Danny Bakewell

Danny Joseph Bakewell is an American civil rights activist and entrepreneur. He is the owner of The Bakewell Company, which includes among its holdings the New Orleans radio station WBOK and the Los Angeles Sentinel newspaper, he is Chairman of the National Newspaper Publishers Association. Bakewell was raised in New Orleans, graduating from St. Augustine High School. Bakewell is the co-founder of the National Black United Fund, he served as President of The Brotherhood Crusade, a civil rights advocate organization, for over thirty years, before stepping down to focus on his other projects. In recent years, Bakewell has been focused on expanding and diversifying his firm The Bakewell Company, the largest minority-owned development firm on the West Coast, he purchased the Los Angeles Sentinel, the city's oldest and largest Black newspaper, in 2004. Soon after, in 2007, he purchased the New Orleans radio station WBOK. In 2009, Bakewell was elected Chairman of the National Newspaper Publishers Association.

Bakewell and his wife Aline have four grandchildren. Bakewell and his family reside in Bradbury, California. Bakewell Co. website Danny Bakewell's Huffington Post blogs "Compton: Corruption, Incompetence, or Just Business As Usual?"

Civil War of Wa

The Civil War of Wa or Great Rebellion of Wa was a period of disturbances and warfare in ancient Japan during the late Yayoi period. It is the oldest war in Japan, documented in writing. Peace was restored around 180, when the shaman queen Himiko of Yamatai-koku took control of the region; the war falls into Japan's protohistoric period. While the earliest Japanese national chronicles Kojiki and Nihon Shoki begin their accounts from the Age of the Gods, they are mythological in nature, the account in the Nihon Shoki is reliable as a history only after about the late 6th century; the Chinese Dynastic Histories are an important written source for Japanese history before the 6th century and contain the only written account of this 2nd century war. Japanese history is recounted in sections on the "barbarian" neighbours of China at the end of each dynastic history in the form of a footnote rather than a major chapter. Information on the conflict is limited; the earliest mention is in the Wei Zhi, part of the Records of the Three Kingdoms.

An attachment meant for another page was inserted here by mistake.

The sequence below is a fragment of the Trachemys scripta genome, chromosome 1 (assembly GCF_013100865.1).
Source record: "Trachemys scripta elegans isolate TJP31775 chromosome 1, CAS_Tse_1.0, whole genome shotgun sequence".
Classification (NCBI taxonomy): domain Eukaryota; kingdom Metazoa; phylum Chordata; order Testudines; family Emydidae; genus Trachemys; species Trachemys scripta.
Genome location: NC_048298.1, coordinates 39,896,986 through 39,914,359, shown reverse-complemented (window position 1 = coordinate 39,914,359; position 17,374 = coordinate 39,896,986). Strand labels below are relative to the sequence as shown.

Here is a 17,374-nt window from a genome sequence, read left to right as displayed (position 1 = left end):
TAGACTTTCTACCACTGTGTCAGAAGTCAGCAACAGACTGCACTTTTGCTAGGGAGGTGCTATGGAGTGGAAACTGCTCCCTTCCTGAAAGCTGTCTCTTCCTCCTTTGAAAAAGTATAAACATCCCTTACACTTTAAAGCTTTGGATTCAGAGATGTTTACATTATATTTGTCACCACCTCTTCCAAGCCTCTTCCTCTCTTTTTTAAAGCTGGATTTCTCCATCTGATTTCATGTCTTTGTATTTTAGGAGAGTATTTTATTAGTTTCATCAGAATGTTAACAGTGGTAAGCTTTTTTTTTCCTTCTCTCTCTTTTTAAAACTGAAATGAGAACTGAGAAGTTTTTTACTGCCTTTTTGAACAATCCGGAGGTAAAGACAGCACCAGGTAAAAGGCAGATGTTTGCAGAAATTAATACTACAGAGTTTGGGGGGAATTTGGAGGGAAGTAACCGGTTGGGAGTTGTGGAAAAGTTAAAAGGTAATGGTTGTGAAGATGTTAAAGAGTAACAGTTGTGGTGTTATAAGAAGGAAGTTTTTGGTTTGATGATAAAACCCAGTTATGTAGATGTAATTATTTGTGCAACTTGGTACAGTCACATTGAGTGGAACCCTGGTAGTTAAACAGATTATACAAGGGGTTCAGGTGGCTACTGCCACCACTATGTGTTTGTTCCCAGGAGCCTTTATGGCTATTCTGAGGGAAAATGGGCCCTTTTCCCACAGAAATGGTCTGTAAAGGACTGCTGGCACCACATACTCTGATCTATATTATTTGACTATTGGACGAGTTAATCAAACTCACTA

Subsequent histories mentioning the conflict such as the Book of the Later Han, the Book of Liang, the Book of Sui and the History of Northern Dynasties draw much from earlier works. The following are the complete passages of the Wei Zhi, the Book of the Later Han, the Book of Sui and the History of Northern Dynasties dealing with the civil war: The country had a man as ruler. For some seventy or eighty years after that there were disturbances and warfare. Thereupon the people agreed upon a woman for their ruler, her name was Pimiko. During the reigns of Huandi and Lingdi the country of Wa was in a state of great confusion and conflict raging on all sides. For a number of years, there was no ruler. A woman named Pimiko appeared. Remaining unmarried, she bewitched the populace. Thereupon they placed her on the throne. In the reign of Huandi and Lingdi that country, in great disorder, whose inhabitants had gone to war against each other. There was a woman there, named Himiko. In the reign of Lingdi that country, in great disorder, whose inhabitants had gone to war against each other.